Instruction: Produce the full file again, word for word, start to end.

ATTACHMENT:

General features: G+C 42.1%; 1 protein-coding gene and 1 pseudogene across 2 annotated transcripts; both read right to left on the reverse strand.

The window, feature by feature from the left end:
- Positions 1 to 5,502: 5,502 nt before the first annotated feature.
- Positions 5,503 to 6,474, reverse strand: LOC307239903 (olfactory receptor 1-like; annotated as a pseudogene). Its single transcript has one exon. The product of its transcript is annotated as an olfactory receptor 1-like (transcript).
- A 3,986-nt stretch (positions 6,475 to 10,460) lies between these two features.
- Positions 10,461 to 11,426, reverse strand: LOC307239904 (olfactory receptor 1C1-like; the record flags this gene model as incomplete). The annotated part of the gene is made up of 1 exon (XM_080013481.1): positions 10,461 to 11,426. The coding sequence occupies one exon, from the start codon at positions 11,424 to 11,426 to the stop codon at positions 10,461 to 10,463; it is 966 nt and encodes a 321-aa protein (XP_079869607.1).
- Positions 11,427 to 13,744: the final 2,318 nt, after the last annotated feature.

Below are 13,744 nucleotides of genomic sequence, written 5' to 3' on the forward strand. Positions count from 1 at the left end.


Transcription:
General features: G+C 42.1%; 1 protein-coding gene and 1 pseudogene across 2 annotated transcripts; both read right to left on the reverse strand.

The window, feature by feature from the left end:
- Positions 1 to 5,502: 5,502 nt before the first annotated feature.
- Positions 5,503 to 6,474, reverse strand: LOC307239903 (olfactory receptor 1-like; annotated as a pseudogene). Its single transcript has one exon. The product of its transcript is annotated as an olfactory receptor 1-like (transcript).
- A 3,986-nt stretch (positions 6,475 to 10,460) lies between these two features.
- Positions 10,461 to 11,426, reverse strand: LOC307239904 (olfactory receptor 1C1-like; the record flags this gene model as incomplete). The annotated part of the gene is made up of 1 exon (XM_080013481.1): positions 10,461 to 11,426. The coding sequence occupies one exon, from the start codon at positions 11,424 to 11,426 to the stop codon at positions 10,461 to 10,463; it is 966 nt and encodes a 321-aa protein (XP_079869607.1).
- Positions 11,427 to 13,744: the final 2,318 nt, after the last annotated feature.

Below are 13,744 nucleotides of genomic sequence, written 5' to 3' on the forward strand. Positions count from 1 at the left end.